These 15 Isolated Tracks From Famous Songs Will Blow Your Mind
Stevie Wonder's Clavinet: even cooler when it's the only thing you're hearing
As any good music geek knows, YouTube is a treasure trove of isolated tracks — a single vocal or instrument lifted from a familiar song, sometimes from the master tapes, sometimes pulled out of the mix by an enterprising amateur sound engineer. It's a fascinating, stark and entirely new context in which to hear a guitar solo, drum pattern or lead vocal that was heretofore as familiar as your couch. Sometimes the revelations are impressive. Sometimes less so.
A YouTube search for “isolated tracks” nets 35,700 results, including Sting’s “Message in a Bottle” bass, Adele's “Rolling in the Deep" vocals, Notorious B.I.G.’s “Machine Gun Funk” rap and a surprising amount of Dream Theater. So curating a list of the best-ever isolated tracks is a vast and somewhat impossible task. And here goes!
The Rolling Stones, “Gimme Shelter” vocals
Mick Jagger’s multiple vocal personas can sell a song even better than his stellar stagecraft, but the best vocal performance ever on a Stones song belongs to someone else. New Orleans-born soul singer Merry Clayton’s reaches hallelujah bliss at the 1:46 mark in the doomy “Gimme Shelter.” Note Jagger’s enthusiastic exclamation immediately afterwards. Mick’s witchy intro (0:12 in) and Brit-blues belting are also impressive. Clayton would later give Skynyrd’s “Sweet Home Alabama” extra oomph, as well.
Stevie Wonder, “Superstition” Clavinet
The Hohner Clavinet D6 keyboard is inherently funky. In the hands of R&B genius Stevie Wonder, it sounds like a robot spider that’s been turned loose after ingesting a gram of coke and two ecstasy tabs. Wonder reportedly overdubbed around six Clavinet tracks on “Superstition.” The 1972 cut remains undeniable to this day, no matter how many Caucasians dance badly to it at wedding receptions.
The Beatles, “Helter Skelter” lead vocal
Paul McCartney’s vocals are so unhinged on “Helter Skelter” that a struggling Los Angeles musician named Charles Manson thought The Beatles were trying to send him secret messages via this song. (And others from the 1967 Fab Four LP best-known as The White Album.) At about 2:32, McCartney appears to have invented hair-metal shrieking. This after inventing punk-rock only about 0:12 in. Dude, take it easy — you’re supposed to be the Cute Beatle!
Duran Duran, “Rio” synth
You can almost hear the black lacquer here. Nick Rhodes’ refracted synthesizer work on the title track from Duran Duran’s monster 1983 album perfectly matches the disc’s stylized cover art, designed by Patrick Nagel. Rhodes reportedly used a Roland Jupiter-4 synth on the song. Just FYI: If you’re looking to start a DD tribute band, Jupiter-4’s usually go for around $3,000 to $4,500 on eBay.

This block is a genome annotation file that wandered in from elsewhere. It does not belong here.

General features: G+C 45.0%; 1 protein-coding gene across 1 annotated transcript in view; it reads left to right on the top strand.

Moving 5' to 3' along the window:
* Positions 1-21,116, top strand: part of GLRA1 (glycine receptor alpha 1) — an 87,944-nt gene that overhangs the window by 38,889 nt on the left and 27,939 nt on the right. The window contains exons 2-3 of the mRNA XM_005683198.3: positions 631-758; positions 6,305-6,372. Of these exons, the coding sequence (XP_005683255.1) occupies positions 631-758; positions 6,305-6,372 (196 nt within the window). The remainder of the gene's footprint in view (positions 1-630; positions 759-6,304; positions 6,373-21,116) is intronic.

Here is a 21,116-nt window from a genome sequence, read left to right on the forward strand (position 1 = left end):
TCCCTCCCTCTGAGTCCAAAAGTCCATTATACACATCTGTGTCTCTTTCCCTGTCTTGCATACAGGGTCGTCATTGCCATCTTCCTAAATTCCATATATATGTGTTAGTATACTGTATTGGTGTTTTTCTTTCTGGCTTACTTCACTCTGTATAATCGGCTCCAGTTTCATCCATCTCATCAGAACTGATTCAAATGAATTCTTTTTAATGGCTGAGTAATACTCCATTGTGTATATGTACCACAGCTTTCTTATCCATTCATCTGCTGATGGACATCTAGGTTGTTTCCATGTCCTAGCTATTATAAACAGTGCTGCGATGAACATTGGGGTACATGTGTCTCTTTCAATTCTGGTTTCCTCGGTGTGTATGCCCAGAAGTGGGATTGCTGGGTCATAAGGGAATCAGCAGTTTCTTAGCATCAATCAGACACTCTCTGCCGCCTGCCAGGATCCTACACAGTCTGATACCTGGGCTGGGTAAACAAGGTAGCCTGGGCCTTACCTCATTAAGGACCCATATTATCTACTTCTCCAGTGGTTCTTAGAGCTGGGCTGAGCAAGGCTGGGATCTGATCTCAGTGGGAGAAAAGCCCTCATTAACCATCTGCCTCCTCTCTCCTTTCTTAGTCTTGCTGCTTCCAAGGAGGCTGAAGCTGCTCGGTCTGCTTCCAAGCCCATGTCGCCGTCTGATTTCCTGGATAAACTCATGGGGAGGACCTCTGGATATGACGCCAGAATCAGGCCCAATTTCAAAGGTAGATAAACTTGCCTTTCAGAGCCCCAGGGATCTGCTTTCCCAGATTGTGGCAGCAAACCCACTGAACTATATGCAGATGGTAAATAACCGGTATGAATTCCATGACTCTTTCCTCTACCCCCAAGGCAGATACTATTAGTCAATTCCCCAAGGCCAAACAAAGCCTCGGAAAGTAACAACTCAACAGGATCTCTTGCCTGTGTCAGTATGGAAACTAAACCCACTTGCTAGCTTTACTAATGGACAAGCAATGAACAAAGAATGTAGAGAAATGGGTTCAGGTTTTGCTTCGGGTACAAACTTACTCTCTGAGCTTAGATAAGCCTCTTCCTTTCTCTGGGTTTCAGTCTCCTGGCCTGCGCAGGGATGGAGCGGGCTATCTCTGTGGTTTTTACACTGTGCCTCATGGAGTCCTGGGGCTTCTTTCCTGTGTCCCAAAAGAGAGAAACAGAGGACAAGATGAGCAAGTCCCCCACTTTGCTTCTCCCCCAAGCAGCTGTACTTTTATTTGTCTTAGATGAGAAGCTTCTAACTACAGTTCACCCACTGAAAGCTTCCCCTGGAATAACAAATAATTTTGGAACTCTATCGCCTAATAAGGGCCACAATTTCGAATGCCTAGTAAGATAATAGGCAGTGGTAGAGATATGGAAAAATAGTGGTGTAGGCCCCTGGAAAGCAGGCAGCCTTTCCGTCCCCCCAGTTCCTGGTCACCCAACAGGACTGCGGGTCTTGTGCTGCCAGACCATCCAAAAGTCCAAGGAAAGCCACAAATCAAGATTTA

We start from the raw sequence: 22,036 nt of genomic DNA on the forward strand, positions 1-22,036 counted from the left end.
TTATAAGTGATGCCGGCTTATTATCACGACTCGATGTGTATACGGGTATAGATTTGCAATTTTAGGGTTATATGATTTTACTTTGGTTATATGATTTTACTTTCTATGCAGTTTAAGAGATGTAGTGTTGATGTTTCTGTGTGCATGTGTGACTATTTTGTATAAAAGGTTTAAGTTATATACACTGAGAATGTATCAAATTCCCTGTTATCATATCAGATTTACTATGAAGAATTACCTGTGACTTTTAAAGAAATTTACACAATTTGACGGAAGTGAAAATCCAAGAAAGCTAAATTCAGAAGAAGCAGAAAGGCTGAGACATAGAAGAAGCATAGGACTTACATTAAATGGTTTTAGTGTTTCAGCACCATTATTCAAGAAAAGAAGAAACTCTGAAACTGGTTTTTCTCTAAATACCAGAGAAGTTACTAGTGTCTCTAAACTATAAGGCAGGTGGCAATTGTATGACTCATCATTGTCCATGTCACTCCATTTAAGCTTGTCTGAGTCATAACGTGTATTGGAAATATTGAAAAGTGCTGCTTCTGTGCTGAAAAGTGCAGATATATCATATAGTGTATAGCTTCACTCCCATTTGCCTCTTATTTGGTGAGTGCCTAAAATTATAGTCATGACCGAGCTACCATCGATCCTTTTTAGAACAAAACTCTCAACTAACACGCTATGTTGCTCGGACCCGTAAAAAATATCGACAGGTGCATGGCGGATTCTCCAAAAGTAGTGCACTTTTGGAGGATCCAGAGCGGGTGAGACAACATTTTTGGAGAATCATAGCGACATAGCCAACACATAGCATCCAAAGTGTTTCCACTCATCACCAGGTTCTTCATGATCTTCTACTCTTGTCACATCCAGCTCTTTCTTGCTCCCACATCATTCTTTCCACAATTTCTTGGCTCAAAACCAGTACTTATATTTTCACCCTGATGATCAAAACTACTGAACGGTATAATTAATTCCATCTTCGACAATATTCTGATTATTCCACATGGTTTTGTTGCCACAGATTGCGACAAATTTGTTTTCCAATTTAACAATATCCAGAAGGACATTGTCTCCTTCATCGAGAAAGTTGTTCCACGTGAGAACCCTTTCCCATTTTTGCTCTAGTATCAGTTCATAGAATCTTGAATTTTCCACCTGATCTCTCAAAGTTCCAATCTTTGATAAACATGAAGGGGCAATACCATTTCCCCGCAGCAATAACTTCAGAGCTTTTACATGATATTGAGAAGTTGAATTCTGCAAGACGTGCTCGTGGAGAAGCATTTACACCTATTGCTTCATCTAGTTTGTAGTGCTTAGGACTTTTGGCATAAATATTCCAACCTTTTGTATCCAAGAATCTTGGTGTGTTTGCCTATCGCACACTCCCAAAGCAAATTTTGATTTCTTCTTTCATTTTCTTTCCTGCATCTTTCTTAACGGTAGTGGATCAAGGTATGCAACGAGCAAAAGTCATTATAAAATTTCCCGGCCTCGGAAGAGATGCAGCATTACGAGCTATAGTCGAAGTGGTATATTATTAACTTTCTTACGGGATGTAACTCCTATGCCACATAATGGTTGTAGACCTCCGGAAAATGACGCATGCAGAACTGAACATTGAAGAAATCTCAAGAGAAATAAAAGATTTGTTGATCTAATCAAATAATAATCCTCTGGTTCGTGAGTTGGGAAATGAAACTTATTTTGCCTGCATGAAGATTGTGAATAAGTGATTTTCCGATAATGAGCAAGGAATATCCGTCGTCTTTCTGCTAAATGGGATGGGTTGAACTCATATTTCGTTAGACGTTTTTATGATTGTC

Van Halen, “Somebody Get Me a Doctor” guitar
You can assemble a respectable isolated tracks best-of list from Eddie Van Halen guitar parts alone. The easy choice — which we considered — is Eddie’s wildfire solo from Michael Jackson’s 1982 number-one hit “Beat It,” perhaps The Gloved One’s greatest single of all time. But those 32 seconds are burned into the DNA of virtually everyone who’s ever heard them. Guitar geeks and otherwise will hear “Somebody Get Me a Doctor” with fresher ears. From the first three aircraft-carrier-sized chords, Eddie’s wicked tone and vastly underrated rhythm playing is at the forefront. About 0:33 in, he begins a helicopter-blade rhythm. At 1:15, EVH starts another patterned accented with volume swells, which have the effect of sounding like time is being reversed. And then Eddie literally makes the hair on the back of your neck stand up with the first licks of his solo at 1:26.
Johnn Novello, Tom Scott, Chris Standring
TicketsTue., Sep. 19, 8:30pm
Chin Up Kid, Morning in May
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Orphaned Land, Pain, Voodoo Kung Fu
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Tom Petty & the Heartbreakers
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Salute to John Coltrane
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The Jackson 5, “ABC” vocals
Michael Jackson was only around 11 years old when he cut this jaw-dropping performance. Yeah, the pre-puberty thing helped hit those helium-high notes, but what made Jackson such a musical phenom was the natural, worldly feel — at least a decade beyond his years — he brought to his singing at such an early age.
Whitney Houston, “How Will I Know” vocals
This isolated vocal almost sounds better than the entire mixed 1985 track from which it’s taken, which is marred by gaudy '80s production. Houston’s pre-debauchery upper-register sparkles like church stained glass. She reportedly sang her own background vocals on “How Will I Know,” a George Merrill and Shannon Rubicam composition originally intended for Janet Jackson, forming an all-Whitney choir. Her melisma curves without detouring into Diva City. And check out the cloud-piercing climb beginning at 2:49.
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